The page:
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Acta Physiol Scand. 1979 Feb;105(2):163-70.

Interrelationships between skeletal muscle adaptations and performance as studied by detraining and retraining.


The effects of 15 days of detraining and 15 days of retraining were studied in 6 well-trained runners. Detraining resulted in significant decreases in the mean activities of succinate dehydrogenase (SDH) and lactate dehydrogenase (LDH) of 24% and 13% respectively, but no significant increases in these enzymes activities occured with retraining. Maximal oxygen uptake (VO2 max) decreased by 4% with detraining (p less than 0.05), and increased by a similar amount with retraining. Performance time in an intense submaximal run decreased by 25% (p less than 0.05) with inactivity, but still averaged 9% below the initial level after retraining. Maximal heart rate and peak heart rate during the performance run were higher after detraining by 4 and 9 beats per min, respectively (p less than 0.05). With retraining, these heart rate values were decreased by 7 and 9 beats per min (p less than 0.05). Blood lactate concentrations after the VO2 max and performance run were approximately 20% lower after detraining and retraining (p less than 0.05). Muscle fibre areas for three subjects tended to be larger in biopsy samples taken after detraining and retraining. These data suggest that even short periods of detraining result in significant changes in indices of physiological capacity and function in subjects near their upper limit of adaptation, and that a longer period of retraining is necessary for muscle to re-adapt to its original trained state.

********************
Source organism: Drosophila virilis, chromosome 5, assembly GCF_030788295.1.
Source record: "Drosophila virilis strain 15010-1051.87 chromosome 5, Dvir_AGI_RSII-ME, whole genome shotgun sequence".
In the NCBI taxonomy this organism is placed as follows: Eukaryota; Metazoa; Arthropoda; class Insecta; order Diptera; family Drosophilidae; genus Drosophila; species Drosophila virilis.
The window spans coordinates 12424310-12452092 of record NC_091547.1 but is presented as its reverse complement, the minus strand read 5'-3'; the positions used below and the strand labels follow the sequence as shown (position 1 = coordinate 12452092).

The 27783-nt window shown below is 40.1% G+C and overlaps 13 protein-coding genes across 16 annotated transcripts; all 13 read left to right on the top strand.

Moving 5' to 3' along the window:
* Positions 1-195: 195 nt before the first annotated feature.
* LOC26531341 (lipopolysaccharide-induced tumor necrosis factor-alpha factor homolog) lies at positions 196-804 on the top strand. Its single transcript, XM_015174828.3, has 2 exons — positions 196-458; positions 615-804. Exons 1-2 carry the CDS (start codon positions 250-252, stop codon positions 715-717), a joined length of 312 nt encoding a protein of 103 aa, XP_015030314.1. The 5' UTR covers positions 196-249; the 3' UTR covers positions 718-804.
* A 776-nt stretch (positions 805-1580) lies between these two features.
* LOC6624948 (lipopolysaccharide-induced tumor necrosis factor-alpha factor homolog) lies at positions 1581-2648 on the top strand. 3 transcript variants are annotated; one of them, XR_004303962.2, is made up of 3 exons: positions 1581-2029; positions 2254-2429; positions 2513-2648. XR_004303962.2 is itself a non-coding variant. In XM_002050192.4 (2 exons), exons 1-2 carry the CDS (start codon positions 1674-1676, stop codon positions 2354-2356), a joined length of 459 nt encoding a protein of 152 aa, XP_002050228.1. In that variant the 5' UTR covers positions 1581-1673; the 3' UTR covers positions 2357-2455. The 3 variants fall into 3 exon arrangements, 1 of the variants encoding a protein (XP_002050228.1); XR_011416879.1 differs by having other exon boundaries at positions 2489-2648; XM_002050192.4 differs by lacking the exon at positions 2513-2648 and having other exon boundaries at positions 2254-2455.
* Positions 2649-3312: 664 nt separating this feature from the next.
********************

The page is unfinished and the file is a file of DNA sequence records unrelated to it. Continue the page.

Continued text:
[Indexed for MEDLINE]

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